BC’s non-traditional degrees

The traditional college bachelor’s degree program consists of a four-year program, two of those years are usually taking general education courses and the other two years are spent taking courses specific to students’ area of interest.

Now, colleges have been starting to try the opposite. The concept of an “upside down” degree is generally that students would start off taking the classes that are in their intended area of study and then follow up with the general education courses.

An article posted by The Atlantic exploring the new concept stated that typically, “Undergraduates are supposed to get a general education that will prepare them for training, which they will presumably get once they land a job or go to graduate school. Any training that happens before then just doesn’t count.”

Bellevue College currently is one of the colleges that are offering “upside down” degrees, which the college deems as professional or technical degrees and certificates. An example of the professional degrees that Bellevue College has to offer is the Bachelor of Applied Sciences. “We’ve had a number of successful and strong programs like the BSN radioactivity,” said Tom Nielson, the vice president of instruction at Bellevue College, regarding the BAS programs.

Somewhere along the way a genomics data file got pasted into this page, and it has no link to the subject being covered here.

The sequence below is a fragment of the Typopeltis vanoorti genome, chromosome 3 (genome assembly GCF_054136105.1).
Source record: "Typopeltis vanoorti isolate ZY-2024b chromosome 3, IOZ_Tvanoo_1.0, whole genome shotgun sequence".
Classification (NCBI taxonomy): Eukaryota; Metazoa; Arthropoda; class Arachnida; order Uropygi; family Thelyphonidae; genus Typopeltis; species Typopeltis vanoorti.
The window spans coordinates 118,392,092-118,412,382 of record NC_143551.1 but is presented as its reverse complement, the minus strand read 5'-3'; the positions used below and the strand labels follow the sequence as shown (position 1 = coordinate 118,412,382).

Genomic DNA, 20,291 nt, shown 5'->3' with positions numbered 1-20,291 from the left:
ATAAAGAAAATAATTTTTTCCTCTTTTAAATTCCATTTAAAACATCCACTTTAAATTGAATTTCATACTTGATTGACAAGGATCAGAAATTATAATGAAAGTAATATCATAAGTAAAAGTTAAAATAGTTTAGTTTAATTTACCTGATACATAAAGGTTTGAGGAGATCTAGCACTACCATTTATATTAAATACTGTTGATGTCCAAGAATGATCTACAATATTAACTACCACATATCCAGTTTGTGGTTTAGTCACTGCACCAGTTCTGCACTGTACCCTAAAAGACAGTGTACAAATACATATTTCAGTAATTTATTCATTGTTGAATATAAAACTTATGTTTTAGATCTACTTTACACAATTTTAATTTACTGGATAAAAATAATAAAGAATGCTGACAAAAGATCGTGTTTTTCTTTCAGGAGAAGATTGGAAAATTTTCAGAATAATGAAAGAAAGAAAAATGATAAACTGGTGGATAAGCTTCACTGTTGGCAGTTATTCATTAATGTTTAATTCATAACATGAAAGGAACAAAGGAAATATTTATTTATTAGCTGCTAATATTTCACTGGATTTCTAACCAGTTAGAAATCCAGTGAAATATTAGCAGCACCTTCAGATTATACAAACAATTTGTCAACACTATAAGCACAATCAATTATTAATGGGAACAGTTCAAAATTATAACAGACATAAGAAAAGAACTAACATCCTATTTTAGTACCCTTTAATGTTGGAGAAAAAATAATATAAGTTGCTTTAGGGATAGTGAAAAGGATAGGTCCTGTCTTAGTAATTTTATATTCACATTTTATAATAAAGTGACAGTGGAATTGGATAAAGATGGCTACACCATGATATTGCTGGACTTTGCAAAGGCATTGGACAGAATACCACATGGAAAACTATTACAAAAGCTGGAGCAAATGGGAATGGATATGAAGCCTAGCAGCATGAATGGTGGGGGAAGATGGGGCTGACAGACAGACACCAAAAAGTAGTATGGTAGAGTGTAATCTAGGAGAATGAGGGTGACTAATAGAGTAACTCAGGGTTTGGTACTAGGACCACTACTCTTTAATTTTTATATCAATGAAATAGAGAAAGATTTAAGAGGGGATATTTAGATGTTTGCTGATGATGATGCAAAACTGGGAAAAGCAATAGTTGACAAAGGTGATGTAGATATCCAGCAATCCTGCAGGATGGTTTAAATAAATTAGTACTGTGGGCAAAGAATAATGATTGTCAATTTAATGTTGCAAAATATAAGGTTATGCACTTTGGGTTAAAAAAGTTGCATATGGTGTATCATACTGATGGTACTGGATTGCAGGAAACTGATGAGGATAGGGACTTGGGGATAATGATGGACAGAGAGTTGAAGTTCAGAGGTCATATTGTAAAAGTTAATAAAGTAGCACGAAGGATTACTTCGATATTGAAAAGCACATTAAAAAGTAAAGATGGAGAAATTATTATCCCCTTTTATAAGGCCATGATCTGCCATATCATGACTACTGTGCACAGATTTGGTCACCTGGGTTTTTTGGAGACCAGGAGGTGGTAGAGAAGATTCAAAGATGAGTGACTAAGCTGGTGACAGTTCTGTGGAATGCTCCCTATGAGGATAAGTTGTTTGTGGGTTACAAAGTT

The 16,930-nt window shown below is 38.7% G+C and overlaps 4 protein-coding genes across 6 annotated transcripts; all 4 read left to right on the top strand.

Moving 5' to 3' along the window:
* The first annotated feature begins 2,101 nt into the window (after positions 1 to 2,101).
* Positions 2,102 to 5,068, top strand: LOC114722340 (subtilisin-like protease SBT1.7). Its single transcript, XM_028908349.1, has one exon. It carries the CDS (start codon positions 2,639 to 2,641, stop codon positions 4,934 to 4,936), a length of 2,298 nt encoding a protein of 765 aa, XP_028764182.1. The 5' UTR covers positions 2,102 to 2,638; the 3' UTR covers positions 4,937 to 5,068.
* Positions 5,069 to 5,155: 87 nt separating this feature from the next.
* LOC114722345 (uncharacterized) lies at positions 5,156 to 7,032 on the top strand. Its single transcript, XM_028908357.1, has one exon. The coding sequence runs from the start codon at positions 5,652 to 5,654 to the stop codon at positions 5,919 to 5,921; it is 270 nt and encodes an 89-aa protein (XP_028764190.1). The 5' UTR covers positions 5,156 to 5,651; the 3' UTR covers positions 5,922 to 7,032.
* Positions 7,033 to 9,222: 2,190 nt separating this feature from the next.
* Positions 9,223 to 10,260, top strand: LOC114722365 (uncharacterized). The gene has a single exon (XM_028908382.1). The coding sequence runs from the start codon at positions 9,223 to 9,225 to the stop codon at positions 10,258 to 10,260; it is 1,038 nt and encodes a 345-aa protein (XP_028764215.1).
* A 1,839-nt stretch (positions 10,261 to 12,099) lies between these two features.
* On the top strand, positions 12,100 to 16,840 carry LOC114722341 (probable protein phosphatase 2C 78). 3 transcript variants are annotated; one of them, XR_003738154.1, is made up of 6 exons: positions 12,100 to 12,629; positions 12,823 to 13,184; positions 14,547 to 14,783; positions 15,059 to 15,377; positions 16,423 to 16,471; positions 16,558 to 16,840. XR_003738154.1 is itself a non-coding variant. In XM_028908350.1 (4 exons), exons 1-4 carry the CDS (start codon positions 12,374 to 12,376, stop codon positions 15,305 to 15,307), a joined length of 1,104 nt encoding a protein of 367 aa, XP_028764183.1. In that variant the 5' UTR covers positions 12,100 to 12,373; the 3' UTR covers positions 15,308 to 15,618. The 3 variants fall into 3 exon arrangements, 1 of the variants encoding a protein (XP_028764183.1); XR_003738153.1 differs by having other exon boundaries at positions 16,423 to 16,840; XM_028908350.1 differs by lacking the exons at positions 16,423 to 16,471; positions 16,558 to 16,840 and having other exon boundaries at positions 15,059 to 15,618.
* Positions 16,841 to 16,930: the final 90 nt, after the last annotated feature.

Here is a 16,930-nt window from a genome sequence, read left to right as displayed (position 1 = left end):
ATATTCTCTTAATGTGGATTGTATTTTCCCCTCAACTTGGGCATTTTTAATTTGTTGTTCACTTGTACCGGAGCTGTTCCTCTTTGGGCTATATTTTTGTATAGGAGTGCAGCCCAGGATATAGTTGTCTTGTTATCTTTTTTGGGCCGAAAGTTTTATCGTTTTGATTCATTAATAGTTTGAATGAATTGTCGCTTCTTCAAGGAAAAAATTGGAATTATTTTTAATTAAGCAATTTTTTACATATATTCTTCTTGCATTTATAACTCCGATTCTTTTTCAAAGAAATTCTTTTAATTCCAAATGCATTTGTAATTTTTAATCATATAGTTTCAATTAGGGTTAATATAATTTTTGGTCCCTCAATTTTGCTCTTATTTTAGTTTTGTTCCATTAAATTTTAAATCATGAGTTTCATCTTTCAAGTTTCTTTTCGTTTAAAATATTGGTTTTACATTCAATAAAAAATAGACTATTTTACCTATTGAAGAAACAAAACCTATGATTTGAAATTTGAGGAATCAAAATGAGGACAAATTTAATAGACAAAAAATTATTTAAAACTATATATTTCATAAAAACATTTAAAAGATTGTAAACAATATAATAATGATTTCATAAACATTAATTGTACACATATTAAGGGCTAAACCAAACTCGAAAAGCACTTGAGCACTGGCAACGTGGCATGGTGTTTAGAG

Nielson also explained the main purpose behind BAS degrees or technical and professional programs. “How it works here is that we have some programs that we call professional programs like nursing, interior design, information technology, and when you traditionally get an associate’s degree in those fields they don’t transfer to a university very well,” said Nielson, “So that’s essentially why we are creating these programs. Those associate level programs teach students how to do the skills in the specific area.”

While exploring these degrees, Bellevue College student Sally Elhousainy said, “I think it’s great because it helps students familiarize with the careers so that we know what we are getting into and how well would I do in that particular field.”

“It also teaches me things I would need to know for any higher education university classes, such as grad school, that I might want to go into in the future,” noted Elhousainy.
“We are continuing to grow in our programs,” said Nielson.

This fall quarter, Bellevue College released a new addition to the professional degrees – accounting and data analytics. The plans for next fall quarter are to continue to add more programs to the professional degrees. Nielson continued, “Next fall we are launching a degree called Bachelor of Applied Science in Molecular Bioscience which will prepare grads to work in laboratories doing research as technicians.”

For the complete list of technical degrees offered at Bellevue College, visit the online degree catalog.